Quite fittingly, the event was held at the swank Tokyo American Club, the outpost of American culture (initiation fee $33,000, monthly dues $280), located in Tokyo’s embassy district. After all, the spiritual home of Lexus is America. The allegedly voluntary export restraints of the 80s prompted the Japanese to go upscale in their exports. The yen, which was ultra cheap in the early eighties, soon started to rise, which helped to fund transplants, along with the purchase of Hawaiian golf courses and the Rockefeller Center.
Months after Alex Dykes test-drove the Lexus LS 460 and the Lexus 600hL, the Japanese media also could have a look at it. Today’s launch event was above the usual stingy standards (there was finger food and free Lexus-branded bottled water), but it was nothing compared to the lavish Lexus LS launch party in San Francisco. Alex Dykes conveniently forgot to tell you about that party, but us poor schmucks of the Japanese media were shown a video.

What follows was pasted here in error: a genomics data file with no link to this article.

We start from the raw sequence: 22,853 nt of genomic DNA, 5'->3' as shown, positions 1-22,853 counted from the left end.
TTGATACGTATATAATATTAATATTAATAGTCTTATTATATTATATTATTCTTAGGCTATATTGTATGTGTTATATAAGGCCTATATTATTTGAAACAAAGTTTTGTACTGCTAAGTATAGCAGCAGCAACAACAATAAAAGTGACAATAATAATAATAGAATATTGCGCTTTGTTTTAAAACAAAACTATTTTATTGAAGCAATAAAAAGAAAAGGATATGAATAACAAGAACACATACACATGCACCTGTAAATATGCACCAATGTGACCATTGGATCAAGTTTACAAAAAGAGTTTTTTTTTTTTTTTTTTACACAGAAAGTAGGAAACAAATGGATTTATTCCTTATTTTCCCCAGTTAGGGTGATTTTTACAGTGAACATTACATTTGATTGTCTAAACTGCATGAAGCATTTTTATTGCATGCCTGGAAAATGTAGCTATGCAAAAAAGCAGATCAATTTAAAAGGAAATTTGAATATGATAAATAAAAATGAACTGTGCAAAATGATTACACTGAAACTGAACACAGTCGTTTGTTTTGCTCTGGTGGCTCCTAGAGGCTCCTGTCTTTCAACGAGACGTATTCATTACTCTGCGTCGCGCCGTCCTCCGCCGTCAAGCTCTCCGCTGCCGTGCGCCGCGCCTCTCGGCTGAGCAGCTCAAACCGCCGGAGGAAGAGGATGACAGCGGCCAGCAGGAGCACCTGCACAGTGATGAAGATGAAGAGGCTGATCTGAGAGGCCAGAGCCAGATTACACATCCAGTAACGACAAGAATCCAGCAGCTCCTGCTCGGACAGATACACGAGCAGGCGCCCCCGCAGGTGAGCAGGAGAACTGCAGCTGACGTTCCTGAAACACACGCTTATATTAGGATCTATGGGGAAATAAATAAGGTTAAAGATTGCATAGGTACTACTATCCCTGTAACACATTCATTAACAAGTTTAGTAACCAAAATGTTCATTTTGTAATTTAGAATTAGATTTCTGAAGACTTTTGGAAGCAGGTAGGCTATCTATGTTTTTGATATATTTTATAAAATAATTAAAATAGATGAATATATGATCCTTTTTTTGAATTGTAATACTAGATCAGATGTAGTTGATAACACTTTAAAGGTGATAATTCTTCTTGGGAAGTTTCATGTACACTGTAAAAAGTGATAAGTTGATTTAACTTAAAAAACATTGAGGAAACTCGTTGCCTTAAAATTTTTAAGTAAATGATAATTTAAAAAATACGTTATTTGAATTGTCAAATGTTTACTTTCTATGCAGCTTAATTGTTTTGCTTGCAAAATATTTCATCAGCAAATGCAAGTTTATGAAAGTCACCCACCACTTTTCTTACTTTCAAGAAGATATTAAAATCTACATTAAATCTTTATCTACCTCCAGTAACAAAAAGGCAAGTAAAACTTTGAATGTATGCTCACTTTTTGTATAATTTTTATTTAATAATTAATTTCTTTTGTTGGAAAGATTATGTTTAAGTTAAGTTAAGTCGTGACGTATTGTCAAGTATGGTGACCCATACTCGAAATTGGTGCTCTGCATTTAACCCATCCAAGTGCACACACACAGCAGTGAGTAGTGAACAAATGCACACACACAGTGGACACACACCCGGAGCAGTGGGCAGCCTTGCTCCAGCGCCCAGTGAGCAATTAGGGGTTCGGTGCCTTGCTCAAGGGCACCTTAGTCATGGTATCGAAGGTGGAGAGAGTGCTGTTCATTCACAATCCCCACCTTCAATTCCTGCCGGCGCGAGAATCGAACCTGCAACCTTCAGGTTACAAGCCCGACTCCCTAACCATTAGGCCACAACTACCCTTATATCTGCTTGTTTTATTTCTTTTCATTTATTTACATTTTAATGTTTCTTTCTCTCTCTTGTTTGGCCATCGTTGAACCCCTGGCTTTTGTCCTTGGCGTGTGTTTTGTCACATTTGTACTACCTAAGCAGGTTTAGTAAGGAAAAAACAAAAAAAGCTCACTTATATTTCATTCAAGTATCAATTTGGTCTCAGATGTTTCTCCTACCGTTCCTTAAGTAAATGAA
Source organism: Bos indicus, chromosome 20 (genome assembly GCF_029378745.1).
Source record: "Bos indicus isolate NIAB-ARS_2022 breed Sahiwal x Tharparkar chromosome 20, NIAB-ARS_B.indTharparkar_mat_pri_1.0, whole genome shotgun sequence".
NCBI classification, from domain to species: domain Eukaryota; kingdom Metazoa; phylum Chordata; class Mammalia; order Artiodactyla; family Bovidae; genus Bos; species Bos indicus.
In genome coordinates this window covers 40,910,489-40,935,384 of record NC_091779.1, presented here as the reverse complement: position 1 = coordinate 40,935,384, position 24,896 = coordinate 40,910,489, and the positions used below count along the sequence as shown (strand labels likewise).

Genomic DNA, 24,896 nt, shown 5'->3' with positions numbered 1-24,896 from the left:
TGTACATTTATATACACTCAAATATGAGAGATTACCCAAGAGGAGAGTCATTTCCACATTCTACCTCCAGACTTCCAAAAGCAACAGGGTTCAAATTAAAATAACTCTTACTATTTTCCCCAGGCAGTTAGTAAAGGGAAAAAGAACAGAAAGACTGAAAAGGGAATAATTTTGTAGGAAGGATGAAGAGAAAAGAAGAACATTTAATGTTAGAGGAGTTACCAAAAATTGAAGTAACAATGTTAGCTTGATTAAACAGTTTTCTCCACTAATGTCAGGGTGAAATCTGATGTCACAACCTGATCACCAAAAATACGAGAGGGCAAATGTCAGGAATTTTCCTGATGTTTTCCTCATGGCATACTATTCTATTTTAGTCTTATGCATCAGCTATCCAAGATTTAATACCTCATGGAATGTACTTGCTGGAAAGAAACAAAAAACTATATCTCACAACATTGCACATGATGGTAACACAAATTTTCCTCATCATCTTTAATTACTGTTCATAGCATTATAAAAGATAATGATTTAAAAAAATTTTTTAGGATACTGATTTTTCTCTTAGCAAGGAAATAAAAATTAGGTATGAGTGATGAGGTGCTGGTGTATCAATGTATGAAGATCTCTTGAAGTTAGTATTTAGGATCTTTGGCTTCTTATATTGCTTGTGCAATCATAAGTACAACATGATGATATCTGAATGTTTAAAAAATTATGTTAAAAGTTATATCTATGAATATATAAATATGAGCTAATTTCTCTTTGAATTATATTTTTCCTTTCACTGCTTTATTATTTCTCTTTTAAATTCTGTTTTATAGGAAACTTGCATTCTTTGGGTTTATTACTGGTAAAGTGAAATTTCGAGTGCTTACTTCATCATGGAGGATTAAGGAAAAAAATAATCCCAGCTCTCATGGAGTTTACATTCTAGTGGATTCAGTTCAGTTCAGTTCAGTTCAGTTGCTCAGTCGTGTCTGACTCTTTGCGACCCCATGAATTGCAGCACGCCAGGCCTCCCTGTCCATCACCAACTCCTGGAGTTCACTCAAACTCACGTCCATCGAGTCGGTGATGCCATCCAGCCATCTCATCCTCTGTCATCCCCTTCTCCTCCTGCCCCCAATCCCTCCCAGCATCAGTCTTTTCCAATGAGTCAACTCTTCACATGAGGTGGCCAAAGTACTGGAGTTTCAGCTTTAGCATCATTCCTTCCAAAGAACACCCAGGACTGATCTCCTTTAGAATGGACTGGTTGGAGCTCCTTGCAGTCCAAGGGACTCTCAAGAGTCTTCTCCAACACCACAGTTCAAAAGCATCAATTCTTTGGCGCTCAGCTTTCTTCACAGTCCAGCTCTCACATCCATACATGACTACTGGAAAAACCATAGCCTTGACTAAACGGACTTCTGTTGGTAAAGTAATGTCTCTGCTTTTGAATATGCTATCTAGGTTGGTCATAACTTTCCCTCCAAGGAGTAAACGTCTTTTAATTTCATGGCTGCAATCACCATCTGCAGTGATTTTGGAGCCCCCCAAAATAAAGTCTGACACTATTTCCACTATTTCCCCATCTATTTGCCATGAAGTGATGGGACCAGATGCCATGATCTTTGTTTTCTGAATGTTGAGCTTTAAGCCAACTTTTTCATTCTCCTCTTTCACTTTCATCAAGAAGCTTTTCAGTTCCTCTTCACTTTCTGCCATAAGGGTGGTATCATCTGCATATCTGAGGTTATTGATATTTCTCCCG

What else should I tell you? Through Alex, you already know more about the LS than the Japanese Press learned today. There are some minor differences between the Japanese LS and the American version, one being the side of the steering wheel, and the other the price.
|LS 460||L||Rear Wheel||10,300,000||$131,950|
|LS 460||L||All Wheel||10,800,000||$138,356|
|LS 460||C||Rear Wheel||8,700,000||$111,453|
|LS 460||C||All Wheel||9,200,000||$117,858|
No wonder Lexus aims to sell only 300 a month in Japan. However, should anyone ever mention the artificially low, currency-manipulated yen again, then I suggest that you cover your ears. Because I will scream.